Completeness in stories, poems, and songs

Standard

I’ve been thinking about what makes a story complete and it occurred to me that that story would be considered complete if it were a song. Stories, songs, and poems can all be recognized as being complete or incomplete, but the standards for them are very different.

Is this sensible, or merely convention?

You find songs that would be regarded as complete stories in certain genres—ballads, country, & Christmas carols, for instance. “Good King Wenceslas” self-consciously, though not very successfully, tries to imitate story structure with an obstacle in the middle verse. “The Little Drummer Boy”, “Rudolph the Red-Nosed Reindeer”, “The MTA Song”, “Ode to Billy Joe”, and “A Boy Named Sue” are also complete stories. “Norwegian Wood” is a story once you know that the original final words were “Knowing she would”. But even within these genres, we usually find songs that would not be considered complete if they were stories. “The Wreck of the Edmund Fitzgerald” is your basic plotless sad fiction, introducing a bunch of characters, killing them off, and then holding a funeral for them. Songs and poems routinely present a single emotion, like a single scene in a story. Love songs live in a single moment of bliss; sad songs have no resolution.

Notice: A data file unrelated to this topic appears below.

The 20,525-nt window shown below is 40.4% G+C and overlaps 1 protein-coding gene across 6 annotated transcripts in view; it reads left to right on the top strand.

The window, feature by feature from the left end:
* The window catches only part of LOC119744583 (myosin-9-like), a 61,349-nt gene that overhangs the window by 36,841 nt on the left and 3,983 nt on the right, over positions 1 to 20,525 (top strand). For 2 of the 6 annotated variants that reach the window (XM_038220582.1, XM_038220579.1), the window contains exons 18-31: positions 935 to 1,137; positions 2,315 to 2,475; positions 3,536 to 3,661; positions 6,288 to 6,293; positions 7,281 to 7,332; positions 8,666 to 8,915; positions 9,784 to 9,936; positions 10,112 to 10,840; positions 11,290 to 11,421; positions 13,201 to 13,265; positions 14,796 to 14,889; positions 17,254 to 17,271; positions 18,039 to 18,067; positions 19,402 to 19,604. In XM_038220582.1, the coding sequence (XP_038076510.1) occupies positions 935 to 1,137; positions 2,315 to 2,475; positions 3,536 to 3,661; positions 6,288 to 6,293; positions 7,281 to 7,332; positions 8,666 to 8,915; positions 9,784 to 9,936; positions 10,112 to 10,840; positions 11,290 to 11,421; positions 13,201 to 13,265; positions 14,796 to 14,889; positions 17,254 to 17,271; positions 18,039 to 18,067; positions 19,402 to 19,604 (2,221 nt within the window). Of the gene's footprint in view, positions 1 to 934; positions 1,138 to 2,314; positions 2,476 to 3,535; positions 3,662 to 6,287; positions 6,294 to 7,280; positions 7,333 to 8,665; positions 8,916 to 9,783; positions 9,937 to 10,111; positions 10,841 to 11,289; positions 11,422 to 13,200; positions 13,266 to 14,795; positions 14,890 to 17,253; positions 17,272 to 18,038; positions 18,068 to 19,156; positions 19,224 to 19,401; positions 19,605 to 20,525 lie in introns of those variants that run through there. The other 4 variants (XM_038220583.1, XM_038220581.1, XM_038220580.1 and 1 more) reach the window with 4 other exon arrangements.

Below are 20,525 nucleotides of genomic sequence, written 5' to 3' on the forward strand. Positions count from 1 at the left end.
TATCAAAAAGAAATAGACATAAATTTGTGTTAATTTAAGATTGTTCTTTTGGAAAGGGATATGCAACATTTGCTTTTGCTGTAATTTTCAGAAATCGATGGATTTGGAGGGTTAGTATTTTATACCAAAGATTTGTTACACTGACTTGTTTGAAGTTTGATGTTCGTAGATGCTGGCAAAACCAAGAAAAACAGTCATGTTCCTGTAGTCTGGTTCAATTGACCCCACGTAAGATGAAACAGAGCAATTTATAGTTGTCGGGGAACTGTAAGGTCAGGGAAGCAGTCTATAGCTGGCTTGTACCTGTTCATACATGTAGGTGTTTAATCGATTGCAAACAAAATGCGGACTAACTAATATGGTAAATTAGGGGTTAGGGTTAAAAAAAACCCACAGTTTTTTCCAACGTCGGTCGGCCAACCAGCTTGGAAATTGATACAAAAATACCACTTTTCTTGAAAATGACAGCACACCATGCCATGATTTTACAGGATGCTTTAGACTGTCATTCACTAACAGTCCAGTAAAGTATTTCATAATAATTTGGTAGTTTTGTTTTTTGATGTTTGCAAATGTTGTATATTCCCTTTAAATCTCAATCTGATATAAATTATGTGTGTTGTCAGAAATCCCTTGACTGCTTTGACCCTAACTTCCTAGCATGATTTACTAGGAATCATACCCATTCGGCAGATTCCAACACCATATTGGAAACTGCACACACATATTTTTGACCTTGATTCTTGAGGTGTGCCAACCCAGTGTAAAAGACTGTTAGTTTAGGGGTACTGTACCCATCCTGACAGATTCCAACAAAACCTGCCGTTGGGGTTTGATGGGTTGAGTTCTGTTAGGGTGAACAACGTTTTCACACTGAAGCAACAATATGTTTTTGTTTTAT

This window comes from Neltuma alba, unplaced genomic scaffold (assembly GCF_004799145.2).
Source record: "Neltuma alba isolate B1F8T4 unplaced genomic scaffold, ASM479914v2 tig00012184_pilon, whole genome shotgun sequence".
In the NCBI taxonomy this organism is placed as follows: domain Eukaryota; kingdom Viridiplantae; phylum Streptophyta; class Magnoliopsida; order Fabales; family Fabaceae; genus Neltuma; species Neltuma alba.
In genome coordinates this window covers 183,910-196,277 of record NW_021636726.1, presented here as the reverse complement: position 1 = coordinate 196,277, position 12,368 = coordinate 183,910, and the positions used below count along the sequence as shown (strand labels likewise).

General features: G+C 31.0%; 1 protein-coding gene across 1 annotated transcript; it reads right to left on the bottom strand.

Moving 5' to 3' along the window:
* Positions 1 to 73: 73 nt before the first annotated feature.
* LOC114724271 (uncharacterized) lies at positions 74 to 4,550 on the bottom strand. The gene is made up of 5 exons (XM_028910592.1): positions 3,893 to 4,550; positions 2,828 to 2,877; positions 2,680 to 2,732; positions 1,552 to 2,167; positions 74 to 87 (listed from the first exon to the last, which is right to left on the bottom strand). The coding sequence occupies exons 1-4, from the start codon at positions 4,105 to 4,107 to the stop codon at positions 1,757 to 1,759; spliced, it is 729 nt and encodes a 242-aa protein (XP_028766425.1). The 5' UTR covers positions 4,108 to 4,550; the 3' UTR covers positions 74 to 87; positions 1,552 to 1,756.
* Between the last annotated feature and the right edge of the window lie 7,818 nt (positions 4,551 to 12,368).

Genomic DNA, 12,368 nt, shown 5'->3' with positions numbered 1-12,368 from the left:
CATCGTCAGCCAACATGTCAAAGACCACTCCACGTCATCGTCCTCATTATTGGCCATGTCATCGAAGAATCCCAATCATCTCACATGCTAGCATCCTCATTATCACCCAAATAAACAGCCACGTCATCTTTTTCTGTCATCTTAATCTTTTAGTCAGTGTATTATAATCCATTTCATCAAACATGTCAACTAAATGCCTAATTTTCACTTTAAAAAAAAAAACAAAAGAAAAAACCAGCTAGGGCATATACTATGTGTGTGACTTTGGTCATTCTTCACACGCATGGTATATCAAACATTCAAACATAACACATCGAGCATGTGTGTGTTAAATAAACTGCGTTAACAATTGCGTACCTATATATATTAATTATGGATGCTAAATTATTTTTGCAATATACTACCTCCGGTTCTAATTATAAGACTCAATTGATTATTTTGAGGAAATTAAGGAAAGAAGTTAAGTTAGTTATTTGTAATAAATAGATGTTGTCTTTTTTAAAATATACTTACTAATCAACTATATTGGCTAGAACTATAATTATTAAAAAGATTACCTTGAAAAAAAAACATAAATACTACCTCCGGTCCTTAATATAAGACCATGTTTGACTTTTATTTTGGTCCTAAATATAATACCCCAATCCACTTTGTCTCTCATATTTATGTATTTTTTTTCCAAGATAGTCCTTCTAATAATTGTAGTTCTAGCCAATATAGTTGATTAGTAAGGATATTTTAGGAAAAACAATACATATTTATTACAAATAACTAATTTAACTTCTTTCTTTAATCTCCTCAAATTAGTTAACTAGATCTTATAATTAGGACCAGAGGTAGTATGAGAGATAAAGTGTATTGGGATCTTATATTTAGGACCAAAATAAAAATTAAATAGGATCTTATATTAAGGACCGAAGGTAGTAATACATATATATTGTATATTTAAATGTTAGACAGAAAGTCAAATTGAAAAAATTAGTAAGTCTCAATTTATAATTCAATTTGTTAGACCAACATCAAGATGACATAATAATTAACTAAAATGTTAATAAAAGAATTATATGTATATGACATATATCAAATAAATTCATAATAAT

Poems, also, can be complete stories. Many Robert Frost poems are (“Mending Wall”, “The Death of the Hired Man”, “The Tuft of Flowers”). Some, like New Yorker “stories”, are tantalizingly close to being stories (“Stopping by the Woods on a Snowy Evening”). But most poems are not stories. They’re more like songs. They choose one moment in time and invoke its mood, with no plot or dramatic structure or climax or resolution.

It seems that stories are a strict subset of poems and songs. Anything that could be written as a story could be written as a (perhaps overly long) poem or song, but not vice-versa.

Poems are allowed to jump from particulars to universals in a way that stories are not. Here’s “Buffalo Bill’s / defunct” by e. e. cummings:

Buffalo Bill ‘s

defunct

                     who used to

                     ride a watersmooth-silver

                                                            stallion

and break onetwothreefourfive pigeonsjustlikethat

                                                                                                                        Jesus

he was a handsome man

                                                            and what i want to know is

how do you like your blueeyed boy

Mister Death

It gives details from the life of Buffalo Bill, then stops abruptly on informing us that he is dead, the author leaping through the fourth wall to grab the reader by the collar and say, “This is not about Buffalo Bill; it is about you.” But you couldn’t just drop the narrative and conclude with “He’s dead now, as we all will be” in a story. Poem readers have come to expect that sort of thing. They don’t forget themselves in a poem the way they do in a story; the deliberate obtrusiveness of style keeps the reader always aware of the poet’s presence.

Consider the poem “Richard Cory” by Edwin Arlington Robinson (1897), later turned into a song by Simon and Garfunkel.

Whenever Richard Cory went down town,

We people on the pavement looked at him:

He was a gentleman from sole to crown,

Clean favored, and imperially slim.